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World Homelessness Day: how can you help?

Rough sleeping is on the rise in Byron Shire, home of the highest number of people who sleep rough per capita in NSW outside of Sydney. Photo Rudiger Wasser. www.rudigerwasser.com.

Aslan Shand

It can be easy to dismiss those who most need our compassion, understanding and help – certainly our politicians are leading the way. Anne Ruston’s recent attack on people on Newstart saying any increase in benefits would be spent on drugs and alcohol, is just a symptom of how out of touch some politicians and people are with the struggles many Australians face.

For those who are struggling most, like people who are homeless in Byron Shire, a little respect and kindness from strangers can go a long way.

Increase in rough sleepers

Byron Shire saw an 18 per cent increase in rough sleepers since last year’s count. With World Homelessness Day this Thursday October 10 the focus is once again on how you can help.

‘Most people who live homeless have a history of poverty and childhood abuse or trauma,’ said Rohena Duncombe, a lecturer at Charles Sturt University, who is currently researching her PhD on homeless health in Byron.

‘Overall this means various presentations of traumatised personality symptoms that people try to manage with substance use. This is totally misunderstood in the community where aggression and intoxication are assumed to have caused the homelessness, which may not be the case. This justifies for some, being judgemental and cruel – Council removing all their belongings, charities saying they have enough money for alcohol, people throwing things at them, police busting them etc.’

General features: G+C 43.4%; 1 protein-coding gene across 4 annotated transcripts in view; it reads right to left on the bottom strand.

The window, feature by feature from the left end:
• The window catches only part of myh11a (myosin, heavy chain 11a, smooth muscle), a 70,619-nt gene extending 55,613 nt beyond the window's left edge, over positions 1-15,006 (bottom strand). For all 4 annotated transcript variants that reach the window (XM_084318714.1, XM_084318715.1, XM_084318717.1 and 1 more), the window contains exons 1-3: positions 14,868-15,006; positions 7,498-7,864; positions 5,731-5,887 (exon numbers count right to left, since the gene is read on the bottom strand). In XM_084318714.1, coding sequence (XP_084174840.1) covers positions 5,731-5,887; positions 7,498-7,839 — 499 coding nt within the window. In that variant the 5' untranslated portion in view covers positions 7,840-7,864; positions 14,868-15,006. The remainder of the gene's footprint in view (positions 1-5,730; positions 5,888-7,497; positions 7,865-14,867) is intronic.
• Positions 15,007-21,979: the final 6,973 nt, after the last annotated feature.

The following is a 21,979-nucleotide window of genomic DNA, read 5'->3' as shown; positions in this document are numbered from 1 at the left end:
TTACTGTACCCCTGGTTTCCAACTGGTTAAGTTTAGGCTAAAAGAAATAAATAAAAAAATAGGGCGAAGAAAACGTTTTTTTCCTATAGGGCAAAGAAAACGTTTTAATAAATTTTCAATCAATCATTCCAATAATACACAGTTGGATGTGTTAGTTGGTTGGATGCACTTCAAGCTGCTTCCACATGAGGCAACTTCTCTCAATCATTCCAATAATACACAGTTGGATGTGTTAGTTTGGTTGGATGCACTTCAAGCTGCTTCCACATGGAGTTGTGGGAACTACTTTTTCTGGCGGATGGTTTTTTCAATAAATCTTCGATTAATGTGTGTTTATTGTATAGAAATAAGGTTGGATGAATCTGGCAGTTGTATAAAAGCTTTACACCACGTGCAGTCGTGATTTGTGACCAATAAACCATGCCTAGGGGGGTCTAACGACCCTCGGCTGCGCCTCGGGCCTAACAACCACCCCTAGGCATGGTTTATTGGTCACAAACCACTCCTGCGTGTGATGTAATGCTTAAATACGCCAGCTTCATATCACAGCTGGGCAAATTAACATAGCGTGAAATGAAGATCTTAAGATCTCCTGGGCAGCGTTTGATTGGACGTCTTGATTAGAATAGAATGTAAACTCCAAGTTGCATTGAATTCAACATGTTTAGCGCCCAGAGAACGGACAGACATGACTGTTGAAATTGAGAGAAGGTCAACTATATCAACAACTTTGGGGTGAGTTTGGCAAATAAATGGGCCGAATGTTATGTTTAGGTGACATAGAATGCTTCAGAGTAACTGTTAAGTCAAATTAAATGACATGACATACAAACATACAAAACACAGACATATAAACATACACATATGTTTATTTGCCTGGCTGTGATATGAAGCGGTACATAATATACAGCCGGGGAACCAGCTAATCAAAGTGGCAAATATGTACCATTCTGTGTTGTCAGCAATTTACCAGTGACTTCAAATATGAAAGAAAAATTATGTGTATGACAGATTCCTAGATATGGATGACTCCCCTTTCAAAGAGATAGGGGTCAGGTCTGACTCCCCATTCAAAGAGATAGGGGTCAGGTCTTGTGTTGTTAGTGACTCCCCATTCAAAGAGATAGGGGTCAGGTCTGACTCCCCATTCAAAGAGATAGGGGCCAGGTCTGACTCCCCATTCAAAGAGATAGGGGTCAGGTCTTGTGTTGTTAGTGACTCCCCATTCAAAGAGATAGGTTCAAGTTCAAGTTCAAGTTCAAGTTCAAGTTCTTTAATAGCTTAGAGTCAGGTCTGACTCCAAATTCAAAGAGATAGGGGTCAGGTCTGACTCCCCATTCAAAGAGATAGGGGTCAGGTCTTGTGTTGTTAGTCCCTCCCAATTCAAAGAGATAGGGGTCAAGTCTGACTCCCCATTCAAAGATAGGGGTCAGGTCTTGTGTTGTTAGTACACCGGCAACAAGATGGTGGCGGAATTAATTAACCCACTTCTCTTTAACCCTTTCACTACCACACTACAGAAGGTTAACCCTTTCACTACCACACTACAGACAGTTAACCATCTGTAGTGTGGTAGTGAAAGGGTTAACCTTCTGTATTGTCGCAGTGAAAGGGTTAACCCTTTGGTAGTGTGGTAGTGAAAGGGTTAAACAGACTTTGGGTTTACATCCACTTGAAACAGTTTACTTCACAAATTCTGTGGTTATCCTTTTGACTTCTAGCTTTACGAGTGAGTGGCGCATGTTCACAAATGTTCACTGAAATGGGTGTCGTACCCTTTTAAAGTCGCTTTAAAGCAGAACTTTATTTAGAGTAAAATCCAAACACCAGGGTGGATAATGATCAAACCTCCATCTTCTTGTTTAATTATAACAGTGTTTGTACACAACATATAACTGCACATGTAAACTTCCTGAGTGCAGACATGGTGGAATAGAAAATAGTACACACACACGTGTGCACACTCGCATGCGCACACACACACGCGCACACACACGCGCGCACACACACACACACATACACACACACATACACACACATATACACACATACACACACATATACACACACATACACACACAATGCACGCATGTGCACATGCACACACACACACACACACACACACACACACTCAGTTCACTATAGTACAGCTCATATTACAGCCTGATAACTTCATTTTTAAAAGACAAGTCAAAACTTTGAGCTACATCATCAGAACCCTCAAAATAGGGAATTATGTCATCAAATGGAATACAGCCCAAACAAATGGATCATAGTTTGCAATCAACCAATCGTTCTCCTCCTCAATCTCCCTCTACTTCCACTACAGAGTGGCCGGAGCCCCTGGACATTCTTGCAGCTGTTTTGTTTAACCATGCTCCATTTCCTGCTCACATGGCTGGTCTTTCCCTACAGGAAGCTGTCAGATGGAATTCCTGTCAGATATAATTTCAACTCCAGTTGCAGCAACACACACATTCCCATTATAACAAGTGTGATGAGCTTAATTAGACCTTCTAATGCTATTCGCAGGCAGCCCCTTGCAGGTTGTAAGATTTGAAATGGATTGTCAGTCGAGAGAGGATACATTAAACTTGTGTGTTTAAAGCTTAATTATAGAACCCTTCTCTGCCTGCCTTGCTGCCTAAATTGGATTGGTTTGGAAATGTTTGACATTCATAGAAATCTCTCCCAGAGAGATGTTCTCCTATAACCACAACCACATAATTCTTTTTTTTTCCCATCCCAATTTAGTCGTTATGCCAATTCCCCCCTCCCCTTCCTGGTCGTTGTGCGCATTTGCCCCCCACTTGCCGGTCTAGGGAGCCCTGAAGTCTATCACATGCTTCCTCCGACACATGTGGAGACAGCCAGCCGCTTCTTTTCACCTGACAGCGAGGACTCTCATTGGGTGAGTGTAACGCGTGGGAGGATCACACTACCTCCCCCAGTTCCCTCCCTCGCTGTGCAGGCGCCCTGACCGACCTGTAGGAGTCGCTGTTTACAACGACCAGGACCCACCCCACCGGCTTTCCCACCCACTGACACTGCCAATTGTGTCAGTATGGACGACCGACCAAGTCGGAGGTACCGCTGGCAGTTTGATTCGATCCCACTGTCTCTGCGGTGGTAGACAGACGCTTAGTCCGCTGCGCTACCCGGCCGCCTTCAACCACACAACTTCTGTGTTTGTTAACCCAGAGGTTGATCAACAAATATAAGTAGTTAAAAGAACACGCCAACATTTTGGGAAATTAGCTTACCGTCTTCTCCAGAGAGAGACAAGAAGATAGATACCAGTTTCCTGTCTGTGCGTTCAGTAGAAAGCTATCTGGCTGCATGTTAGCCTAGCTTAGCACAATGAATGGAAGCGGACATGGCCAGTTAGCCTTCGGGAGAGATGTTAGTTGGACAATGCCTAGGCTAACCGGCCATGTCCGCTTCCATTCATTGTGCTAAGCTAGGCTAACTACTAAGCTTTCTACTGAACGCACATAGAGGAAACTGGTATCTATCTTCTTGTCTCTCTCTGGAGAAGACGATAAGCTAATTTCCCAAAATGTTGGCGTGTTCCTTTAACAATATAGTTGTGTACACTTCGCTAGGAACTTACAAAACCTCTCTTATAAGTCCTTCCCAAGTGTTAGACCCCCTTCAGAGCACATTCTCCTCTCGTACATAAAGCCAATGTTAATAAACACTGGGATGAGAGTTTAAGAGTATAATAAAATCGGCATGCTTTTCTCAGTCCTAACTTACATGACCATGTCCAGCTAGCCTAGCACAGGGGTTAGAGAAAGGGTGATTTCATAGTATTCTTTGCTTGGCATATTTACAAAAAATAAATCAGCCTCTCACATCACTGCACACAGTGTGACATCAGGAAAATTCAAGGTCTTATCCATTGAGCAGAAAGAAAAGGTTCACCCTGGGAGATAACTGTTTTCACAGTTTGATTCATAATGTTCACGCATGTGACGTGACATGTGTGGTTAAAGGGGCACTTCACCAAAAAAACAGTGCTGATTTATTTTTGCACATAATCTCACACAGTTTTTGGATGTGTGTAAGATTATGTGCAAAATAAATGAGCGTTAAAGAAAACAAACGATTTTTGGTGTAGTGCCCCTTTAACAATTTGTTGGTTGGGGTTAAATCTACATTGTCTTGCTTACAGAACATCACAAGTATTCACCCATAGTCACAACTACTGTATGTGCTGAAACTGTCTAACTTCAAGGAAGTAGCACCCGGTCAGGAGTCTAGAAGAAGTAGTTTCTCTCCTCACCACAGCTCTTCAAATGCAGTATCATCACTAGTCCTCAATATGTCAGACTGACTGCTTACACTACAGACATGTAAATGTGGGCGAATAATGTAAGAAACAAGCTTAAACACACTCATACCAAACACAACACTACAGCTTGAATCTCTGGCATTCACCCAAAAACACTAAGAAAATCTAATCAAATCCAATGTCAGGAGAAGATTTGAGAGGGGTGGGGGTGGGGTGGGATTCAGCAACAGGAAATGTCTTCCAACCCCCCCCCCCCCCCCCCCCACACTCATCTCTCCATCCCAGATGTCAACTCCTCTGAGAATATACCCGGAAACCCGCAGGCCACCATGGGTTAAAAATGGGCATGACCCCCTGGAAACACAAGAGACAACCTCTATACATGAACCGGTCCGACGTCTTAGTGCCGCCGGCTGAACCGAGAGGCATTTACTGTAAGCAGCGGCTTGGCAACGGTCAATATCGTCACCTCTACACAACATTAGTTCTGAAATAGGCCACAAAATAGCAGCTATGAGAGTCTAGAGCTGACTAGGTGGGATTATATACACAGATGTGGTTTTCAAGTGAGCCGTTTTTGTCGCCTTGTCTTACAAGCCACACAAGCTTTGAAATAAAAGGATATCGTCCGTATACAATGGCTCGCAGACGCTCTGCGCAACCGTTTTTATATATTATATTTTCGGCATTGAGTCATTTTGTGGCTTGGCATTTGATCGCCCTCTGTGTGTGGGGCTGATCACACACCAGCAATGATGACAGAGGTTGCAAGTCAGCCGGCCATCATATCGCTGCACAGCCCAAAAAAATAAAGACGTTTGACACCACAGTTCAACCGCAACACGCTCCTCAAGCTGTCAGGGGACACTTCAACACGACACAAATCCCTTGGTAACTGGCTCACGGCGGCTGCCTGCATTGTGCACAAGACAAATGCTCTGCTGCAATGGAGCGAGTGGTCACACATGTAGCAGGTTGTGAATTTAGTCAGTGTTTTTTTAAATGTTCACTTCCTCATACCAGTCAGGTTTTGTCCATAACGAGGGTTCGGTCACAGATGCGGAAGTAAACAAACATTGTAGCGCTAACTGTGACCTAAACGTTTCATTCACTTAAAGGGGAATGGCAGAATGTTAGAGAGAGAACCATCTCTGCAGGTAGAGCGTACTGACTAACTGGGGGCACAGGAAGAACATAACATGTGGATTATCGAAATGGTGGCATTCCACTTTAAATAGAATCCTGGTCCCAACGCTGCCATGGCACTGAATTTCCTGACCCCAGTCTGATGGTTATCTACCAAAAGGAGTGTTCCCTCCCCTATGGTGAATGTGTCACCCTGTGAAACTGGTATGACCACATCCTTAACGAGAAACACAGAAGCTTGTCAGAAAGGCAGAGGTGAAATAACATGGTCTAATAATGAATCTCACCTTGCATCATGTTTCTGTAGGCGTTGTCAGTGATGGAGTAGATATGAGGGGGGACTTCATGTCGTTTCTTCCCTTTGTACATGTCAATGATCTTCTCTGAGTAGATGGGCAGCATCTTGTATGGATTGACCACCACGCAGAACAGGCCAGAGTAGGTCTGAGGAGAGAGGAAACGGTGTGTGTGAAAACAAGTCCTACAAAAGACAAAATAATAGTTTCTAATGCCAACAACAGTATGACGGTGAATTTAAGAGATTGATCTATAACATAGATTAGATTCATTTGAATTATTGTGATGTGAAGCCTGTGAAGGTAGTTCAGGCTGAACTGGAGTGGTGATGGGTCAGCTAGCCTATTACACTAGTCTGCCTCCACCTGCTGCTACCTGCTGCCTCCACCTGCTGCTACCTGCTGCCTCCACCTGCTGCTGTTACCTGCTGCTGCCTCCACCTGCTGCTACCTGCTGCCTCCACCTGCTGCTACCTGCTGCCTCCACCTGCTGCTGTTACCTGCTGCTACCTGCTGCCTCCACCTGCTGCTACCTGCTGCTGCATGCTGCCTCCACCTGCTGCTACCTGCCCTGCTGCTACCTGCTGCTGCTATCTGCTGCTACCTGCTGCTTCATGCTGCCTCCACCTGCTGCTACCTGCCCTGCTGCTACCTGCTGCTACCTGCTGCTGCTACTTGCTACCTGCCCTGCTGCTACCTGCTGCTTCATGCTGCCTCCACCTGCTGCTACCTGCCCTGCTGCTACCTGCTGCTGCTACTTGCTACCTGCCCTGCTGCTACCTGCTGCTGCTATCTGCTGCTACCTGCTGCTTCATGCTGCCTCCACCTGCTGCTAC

A hard life

It is already a tough existence when you are homeless with research showing that homeless people get sick more often, have shorter lives and use fewer primary health services than the rest of the population. The cruelty they experience aggravates their symptoms, making them less trusting of organisations, undermining their chances of recovery.

Ms Duncombe points out that the ‘thing people living homeless value most is kindness – I know it sounds naff but when you spend your days and nights in strugglesville, people who treat you as a human being are a blessing. If people had a better understanding, it might encourage more compassion.’

Zero Homelessness

This Thursday sees the launch of the Byron Zero Homelessness Project by local councillor Paul Spooner and business entrepreneur Brandon Saul. Their aim is to raise funds to place tiny homes around the Shire so people have safe places to sleep. Habitat businesses are giving 10 per cent of their sales, and Habitat management are donating all the retail rents on Thursday toward the project. If you want to support the project contact Cr Spooner at: [email protected] or visit: www.ighomelessness.org.


7 responses to “World Homelessness Day: how can you help?”

  1. john Lazarus says:

    A sick joke from the Parklands developers 58000 attendees and bands who are responsible for increasingly turning homes into holiday lets, in conjunction with the private empire builder/developers mate Spooner